Great Dane

Dogs | Dog Breeds | Great Dane
  • Great Dane in the UK
  • Great Dane
  • Great Danes in the UK
  • Great Danes in Great Britain
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  • Great Dane in Great Britain
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Working Group

Grooming:
Size:
Exercise Level:
Trainability:
Barking Level:
Good with Children:
Good with other pets:
Affectionate:
Protective:
Average Height: 76 - 86cm | 71 - 81cm
Average Weight: 54 - 90kg | 45 - 59kg
Average Life Expectancy: 7 - 10 Years

Searching for a Great Dane?


The Great Dane is an imposing working dog with no clear place of origin, as many records about the breed are found in various parts of the world. It is one of the tallest dogs, standing 71 to 81 centimetres and weighing 100 to 200 pounds. With its massive size, the Great Dane is an intimidating figure that instantly offers protection as a deterrent for people with evil intentions. Its size belies its sweet demeanour underneath. This gentle giant is an excellent family companion dog known to seek affection from its family.

Will you welcome a Great Dane into your home? Here is complete information about this daunting dog breed that is actually a sweetheart in reality.




book icon History

The origins of the Great Dane is shrouded in mystery as multiple records suggest that the dog breed is found in various parts of the world. It was depicted in artefacts of both Egypt and Babylon, on frescoes in ancient Greece in the 14th to 13th centuries B.C., in Chinese literature found in Tibet in 1121 B.C., on runestones in Scandinavia, and on coinage in Denmark from the 5th century A.D.  

Regardless of its origins, the Great Dane was bred to be a hunting dog possibly descended from English Mastiffs and Irish Wolfhounds. This dog breed was originally referred to as the Boar Hound, as it was developed to hunt boars. However, its name was changed to "English Dogges" in the 16th century, and then to "Chamber Dogs" in the late 1600s to protect sleeping princes from cutthroats.

These dogs were also bred in Germany, gracing the courts of the nobility in the 17th century, and in the 19th century, an attempt was made to change its name to "German Dogge" and "German Mastiff", but due to tensions in Germany the name did not come through.

In the end, it was Comte de Buffon who successfully named the breed to "Great Dane" (as we know it today) when he travelled to Denmark and saw dogs resembling the Boar Hound. The Comte came up with the name because he thought the changes in the dog's appearance is due to the Danish weather. Most people assume the Great Dane originated in Denmark because of its name, but its long, albeit dubious, history says otherwise.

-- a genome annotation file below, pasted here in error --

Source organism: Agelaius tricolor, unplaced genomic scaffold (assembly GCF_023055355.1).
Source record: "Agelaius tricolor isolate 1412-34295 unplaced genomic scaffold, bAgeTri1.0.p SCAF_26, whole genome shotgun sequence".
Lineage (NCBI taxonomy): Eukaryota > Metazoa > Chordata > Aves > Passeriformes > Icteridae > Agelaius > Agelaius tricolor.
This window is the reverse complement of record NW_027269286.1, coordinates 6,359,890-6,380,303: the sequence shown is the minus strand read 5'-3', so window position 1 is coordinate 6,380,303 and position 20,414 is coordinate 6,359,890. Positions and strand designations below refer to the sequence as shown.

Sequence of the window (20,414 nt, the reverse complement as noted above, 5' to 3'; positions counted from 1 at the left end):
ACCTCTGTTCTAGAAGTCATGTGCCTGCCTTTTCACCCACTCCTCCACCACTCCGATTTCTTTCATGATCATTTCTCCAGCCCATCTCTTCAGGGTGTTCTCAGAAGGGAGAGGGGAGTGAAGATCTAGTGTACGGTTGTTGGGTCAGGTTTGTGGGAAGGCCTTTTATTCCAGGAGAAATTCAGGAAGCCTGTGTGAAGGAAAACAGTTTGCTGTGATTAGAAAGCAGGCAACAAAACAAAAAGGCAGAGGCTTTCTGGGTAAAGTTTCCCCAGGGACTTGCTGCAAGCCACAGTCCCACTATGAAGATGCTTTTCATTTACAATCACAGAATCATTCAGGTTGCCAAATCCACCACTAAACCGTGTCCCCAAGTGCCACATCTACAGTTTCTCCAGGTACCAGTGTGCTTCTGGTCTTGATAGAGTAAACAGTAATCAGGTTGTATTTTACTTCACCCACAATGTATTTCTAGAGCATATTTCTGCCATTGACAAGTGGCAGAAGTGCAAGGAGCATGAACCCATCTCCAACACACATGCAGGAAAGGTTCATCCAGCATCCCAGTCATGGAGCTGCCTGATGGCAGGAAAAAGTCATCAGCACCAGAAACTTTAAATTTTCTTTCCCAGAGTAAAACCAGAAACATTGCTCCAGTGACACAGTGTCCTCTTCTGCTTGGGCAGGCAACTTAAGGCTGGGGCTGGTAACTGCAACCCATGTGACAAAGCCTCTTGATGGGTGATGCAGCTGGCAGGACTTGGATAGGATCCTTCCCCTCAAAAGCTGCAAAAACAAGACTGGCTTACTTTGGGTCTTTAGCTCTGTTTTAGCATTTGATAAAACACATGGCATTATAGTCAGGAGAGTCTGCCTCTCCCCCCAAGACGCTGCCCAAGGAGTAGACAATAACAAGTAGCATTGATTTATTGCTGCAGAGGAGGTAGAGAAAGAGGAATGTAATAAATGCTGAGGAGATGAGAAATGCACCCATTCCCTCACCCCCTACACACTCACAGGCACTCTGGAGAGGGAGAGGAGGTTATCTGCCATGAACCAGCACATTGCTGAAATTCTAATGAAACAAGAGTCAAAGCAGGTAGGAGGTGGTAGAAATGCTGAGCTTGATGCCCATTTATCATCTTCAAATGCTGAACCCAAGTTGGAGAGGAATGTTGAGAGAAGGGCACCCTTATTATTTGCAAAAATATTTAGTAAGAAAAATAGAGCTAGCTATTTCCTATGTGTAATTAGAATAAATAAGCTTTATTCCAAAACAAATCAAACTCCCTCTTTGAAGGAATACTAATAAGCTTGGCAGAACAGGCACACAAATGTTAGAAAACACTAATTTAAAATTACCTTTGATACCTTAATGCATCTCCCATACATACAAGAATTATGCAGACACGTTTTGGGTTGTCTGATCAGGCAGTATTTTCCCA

The Great Dane first appeared in the UK in 1877 while the first breed club was established in the UK later in 1885. Today, the Great Dane is a popular choice as a family companion due to its loyal and friendly nature, apart from its stunning looks.




comb icon Appearance and Grooming

Great Danes are massive, elegant and muscular dogs. They stand 71 to 81 centimetres at the withers and weigh anywhere from 100 to 200 pounds. Though they are enormous dogs, they should appear square in proportion, matching in length and height. Their heads are rectangular-shaped, muzzle broad and face chiselled, while nostrils are wide and open adding a blunt look to its nose. Great Danes have medium-sized ears that are high-set on the head and are often cropped or folded forward reaching the cheeks. It has deep-set eyes that are medium-sized and dark in colour. Its long tail should never be cropped and instead should taper to a point at the end.

The short-haired Dane comes in numerous colours including brindle, black, fawn, blue, harlequin or mantle. Its short coat may fool you into thinking it is low-maintenance in the grooming front; it's not. The Great Dane is a heavy shedder since it wears its coat thick, although smooth to touch. However, some will argue that it sheds moderately except during spring and fall when it undergoes a shedding method called "blowing out." Regardless, the Great Dane must be regularly brushed with rubber hound mitt or soft bristle brush to keep its coat and skin healthy.

Bathe the Dane when necessary. Use a gentle dog shampoo that is vet-approved since harsh shampoos can harm its coat. Brush its teeth at least twice a week, preferably daily, to remove the build-up of tartar and prevent any gum disease caused by infection. Trim the Dane's nails once or twice a month, especially if you can hear clicking sounds on the floor. Long nails can cause cracking and splitting, which is painful when it is caught in things such as your carpet or upholstery. Ears should also be checked regularly and cleaned to prevent ear infections.




bulb icon Temperament and Intelligence